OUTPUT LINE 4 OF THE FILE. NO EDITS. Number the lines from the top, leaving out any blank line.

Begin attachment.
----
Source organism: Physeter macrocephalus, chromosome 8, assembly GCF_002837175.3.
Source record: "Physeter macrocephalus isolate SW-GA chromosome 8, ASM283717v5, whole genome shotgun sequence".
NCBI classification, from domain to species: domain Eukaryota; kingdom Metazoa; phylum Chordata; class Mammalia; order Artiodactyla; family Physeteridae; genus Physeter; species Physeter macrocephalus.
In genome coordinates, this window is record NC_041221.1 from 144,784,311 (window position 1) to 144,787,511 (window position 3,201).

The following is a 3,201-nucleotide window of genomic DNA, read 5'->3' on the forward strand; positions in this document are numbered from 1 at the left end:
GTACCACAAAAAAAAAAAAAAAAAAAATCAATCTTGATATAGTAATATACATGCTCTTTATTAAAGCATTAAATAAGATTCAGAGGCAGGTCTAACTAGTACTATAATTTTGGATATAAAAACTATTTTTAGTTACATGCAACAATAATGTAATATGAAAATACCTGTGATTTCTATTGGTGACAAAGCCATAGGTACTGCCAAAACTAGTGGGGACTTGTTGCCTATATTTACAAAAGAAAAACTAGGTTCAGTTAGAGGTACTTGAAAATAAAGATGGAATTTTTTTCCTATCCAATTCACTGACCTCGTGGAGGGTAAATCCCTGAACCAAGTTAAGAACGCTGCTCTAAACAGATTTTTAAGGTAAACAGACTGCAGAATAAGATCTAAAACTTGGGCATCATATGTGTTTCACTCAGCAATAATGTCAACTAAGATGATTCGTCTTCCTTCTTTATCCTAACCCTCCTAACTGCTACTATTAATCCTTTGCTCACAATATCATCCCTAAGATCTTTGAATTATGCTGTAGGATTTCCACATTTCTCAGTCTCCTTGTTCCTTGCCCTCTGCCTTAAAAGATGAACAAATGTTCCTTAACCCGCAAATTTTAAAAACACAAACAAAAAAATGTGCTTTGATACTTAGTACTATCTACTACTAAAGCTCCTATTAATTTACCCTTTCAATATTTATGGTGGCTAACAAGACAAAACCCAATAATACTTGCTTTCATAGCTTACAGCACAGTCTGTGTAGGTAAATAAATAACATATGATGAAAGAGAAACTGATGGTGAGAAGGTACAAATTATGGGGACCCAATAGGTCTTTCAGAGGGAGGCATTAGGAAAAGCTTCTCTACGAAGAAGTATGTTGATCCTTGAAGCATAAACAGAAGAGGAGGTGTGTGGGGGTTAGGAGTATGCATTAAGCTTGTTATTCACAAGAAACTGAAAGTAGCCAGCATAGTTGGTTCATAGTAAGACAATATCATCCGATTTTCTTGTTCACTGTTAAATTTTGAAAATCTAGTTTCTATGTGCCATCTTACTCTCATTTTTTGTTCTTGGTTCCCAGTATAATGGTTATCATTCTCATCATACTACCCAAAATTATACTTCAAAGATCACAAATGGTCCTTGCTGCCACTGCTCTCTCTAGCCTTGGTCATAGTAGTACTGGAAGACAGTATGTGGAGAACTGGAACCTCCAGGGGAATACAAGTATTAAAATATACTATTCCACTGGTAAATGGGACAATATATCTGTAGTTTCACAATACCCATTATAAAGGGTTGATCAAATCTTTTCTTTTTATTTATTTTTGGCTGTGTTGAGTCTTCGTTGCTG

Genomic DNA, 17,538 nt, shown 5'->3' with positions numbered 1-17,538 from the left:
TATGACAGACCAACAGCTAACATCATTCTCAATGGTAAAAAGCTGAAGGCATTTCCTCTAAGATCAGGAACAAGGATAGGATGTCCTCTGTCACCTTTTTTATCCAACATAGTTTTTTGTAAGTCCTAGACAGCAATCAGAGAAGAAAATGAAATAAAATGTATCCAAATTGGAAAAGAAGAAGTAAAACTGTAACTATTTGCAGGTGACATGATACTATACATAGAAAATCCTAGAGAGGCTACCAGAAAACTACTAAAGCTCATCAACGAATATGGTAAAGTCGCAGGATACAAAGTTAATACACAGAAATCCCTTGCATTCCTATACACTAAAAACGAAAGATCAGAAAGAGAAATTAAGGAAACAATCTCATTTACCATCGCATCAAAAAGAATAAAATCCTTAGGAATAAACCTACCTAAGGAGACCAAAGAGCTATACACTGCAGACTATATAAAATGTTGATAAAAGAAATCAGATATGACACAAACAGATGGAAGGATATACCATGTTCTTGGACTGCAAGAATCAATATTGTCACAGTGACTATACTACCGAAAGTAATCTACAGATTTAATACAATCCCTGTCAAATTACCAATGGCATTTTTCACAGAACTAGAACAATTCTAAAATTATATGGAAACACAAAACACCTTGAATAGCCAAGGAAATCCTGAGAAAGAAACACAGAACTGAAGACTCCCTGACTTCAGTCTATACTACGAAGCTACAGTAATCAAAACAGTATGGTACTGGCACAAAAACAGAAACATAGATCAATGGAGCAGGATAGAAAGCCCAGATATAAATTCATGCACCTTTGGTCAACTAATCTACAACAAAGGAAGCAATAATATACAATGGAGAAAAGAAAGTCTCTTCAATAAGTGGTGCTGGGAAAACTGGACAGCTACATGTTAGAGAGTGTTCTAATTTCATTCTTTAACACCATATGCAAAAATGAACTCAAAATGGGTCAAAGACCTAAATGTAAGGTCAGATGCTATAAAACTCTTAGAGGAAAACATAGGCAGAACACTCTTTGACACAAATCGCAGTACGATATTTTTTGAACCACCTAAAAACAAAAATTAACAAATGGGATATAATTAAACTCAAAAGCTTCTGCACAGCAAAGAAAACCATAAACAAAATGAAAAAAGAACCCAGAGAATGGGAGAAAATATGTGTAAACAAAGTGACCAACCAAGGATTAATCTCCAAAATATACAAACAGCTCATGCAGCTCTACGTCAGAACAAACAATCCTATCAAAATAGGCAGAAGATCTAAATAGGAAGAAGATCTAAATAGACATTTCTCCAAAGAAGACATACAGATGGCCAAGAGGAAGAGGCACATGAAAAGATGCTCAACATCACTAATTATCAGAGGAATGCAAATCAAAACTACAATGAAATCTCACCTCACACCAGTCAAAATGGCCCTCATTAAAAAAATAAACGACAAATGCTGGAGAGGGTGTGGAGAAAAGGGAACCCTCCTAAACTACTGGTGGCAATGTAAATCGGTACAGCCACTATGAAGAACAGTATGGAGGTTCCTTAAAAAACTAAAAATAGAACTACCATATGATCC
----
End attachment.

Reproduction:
In genome coordinates, this window is record NC_041221.1 from 144,784,311 (window position 1) to 144,787,511 (window position 3,201).